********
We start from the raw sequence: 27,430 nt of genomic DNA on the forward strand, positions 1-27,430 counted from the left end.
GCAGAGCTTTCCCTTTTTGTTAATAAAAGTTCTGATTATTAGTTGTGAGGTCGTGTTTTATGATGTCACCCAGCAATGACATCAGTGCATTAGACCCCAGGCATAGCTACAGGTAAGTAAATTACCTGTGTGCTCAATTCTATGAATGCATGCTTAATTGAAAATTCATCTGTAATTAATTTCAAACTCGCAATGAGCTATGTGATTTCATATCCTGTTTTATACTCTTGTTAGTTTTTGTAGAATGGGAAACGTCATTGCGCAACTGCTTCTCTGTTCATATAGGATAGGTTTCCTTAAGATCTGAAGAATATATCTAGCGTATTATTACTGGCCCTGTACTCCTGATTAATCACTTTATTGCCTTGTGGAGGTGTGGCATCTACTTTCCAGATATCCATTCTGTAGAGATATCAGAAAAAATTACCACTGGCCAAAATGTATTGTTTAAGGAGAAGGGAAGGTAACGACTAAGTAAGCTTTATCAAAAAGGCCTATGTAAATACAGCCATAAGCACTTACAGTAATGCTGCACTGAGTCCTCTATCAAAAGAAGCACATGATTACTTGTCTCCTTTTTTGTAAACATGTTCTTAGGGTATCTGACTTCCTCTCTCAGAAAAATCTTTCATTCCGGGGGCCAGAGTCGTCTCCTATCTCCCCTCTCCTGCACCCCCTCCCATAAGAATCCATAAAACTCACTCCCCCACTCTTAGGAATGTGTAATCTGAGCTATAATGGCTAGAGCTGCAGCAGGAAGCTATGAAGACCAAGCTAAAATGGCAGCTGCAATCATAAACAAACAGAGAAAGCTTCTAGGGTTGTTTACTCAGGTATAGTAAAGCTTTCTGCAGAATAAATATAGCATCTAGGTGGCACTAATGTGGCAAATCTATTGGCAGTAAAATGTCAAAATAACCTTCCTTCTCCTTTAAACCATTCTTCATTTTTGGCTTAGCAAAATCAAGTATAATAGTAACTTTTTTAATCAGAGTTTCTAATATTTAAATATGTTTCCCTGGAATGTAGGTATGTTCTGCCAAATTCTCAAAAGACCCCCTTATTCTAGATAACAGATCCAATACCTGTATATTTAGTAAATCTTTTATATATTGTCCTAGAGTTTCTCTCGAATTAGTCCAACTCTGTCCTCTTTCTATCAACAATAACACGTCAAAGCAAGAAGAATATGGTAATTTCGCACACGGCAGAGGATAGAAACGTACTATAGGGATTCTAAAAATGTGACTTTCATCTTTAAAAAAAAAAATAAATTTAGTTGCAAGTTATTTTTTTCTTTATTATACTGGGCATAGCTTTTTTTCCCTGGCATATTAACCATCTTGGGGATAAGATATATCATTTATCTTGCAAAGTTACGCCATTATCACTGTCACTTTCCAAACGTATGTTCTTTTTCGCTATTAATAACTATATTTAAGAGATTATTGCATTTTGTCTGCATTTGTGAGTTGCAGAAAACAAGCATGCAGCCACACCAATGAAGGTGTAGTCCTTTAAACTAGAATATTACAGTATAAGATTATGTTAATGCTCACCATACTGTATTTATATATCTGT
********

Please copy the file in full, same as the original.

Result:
We start from the raw sequence: 27,430 nt of genomic DNA on the forward strand, positions 1-27,430 counted from the left end.
GCAGAGCTTTCCCTTTTTGTTAATAAAAGTTCTGATTATTAGTTGTGAGGTCGTGTTTTATGATGTCACCCAGCAATGACATCAGTGCATTAGACCCCAGGCATAGCTACAGGTAAGTAAATTACCTGTGTGCTCAATTCTATGAATGCATGCTTAATTGAAAATTCATCTGTAATTAATTTCAAACTCGCAATGAGCTATGTGATTTCATATCCTGTTTTATACTCTTGTTAGTTTTTGTAGAATGGGAAACGTCATTGCGCAACTGCTTCTCTGTTCATATAGGATAGGTTTCCTTAAGATCTGAAGAATATATCTAGCGTATTATTACTGGCCCTGTACTCCTGATTAATCACTTTATTGCCTTGTGGAGGTGTGGCATCTACTTTCCAGATATCCATTCTGTAGAGATATCAGAAAAAATTACCACTGGCCAAAATGTATTGTTTAAGGAGAAGGGAAGGTAACGACTAAGTAAGCTTTATCAAAAAGGCCTATGTAAATACAGCCATAAGCACTTACAGTAATGCTGCACTGAGTCCTCTATCAAAAGAAGCACATGATTACTTGTCTCCTTTTTTGTAAACATGTTCTTAGGGTATCTGACTTCCTCTCTCAGAAAAATCTTTCATTCCGGGGGCCAGAGTCGTCTCCTATCTCCCCTCTCCTGCACCCCCTCCCATAAGAATCCATAAAACTCACTCCCCCACTCTTAGGAATGTGTAATCTGAGCTATAATGGCTAGAGCTGCAGCAGGAAGCTATGAAGACCAAGCTAAAATGGCAGCTGCAATCATAAACAAACAGAGAAAGCTTCTAGGGTTGTTTACTCAGGTATAGTAAAGCTTTCTGCAGAATAAATATAGCATCTAGGTGGCACTAATGTGGCAAATCTATTGGCAGTAAAATGTCAAAATAACCTTCCTTCTCCTTTAAACCATTCTTCATTTTTGGCTTAGCAAAATCAAGTATAATAGTAACTTTTTTAATCAGAGTTTCTAATATTTAAATATGTTTCCCTGGAATGTAGGTATGTTCTGCCAAATTCTCAAAAGACCCCCTTATTCTAGATAACAGATCCAATACCTGTATATTTAGTAAATCTTTTATATATTGTCCTAGAGTTTCTCTCGAATTAGTCCAACTCTGTCCTCTTTCTATCAACAATAACACGTCAAAGCAAGAAGAATATGGTAATTTCGCACACGGCAGAGGATAGAAACGTACTATAGGGATTCTAAAAATGTGACTTTCATCTTTAAAAAAAAAAATAAATTTAGTTGCAAGTTATTTTTTTCTTTATTATACTGGGCATAGCTTTTTTTCCCTGGCATATTAACCATCTTGGGGATAAGATATATCATTTATCTTGCAAAGTTACGCCATTATCACTGTCACTTTCCAAACGTATGTTCTTTTTCGCTATTAATAACTATATTTAAGAGATTATTGCATTTTGTCTGCATTTGTGAGTTGCAGAAAACAAGCATGCAGCCACACCAATGAAGGTGTAGTCCTTTAAACTAGAATATTACAGTATAAGATTATGTTAATGCTCACCATACTGTATTTATATATCTGT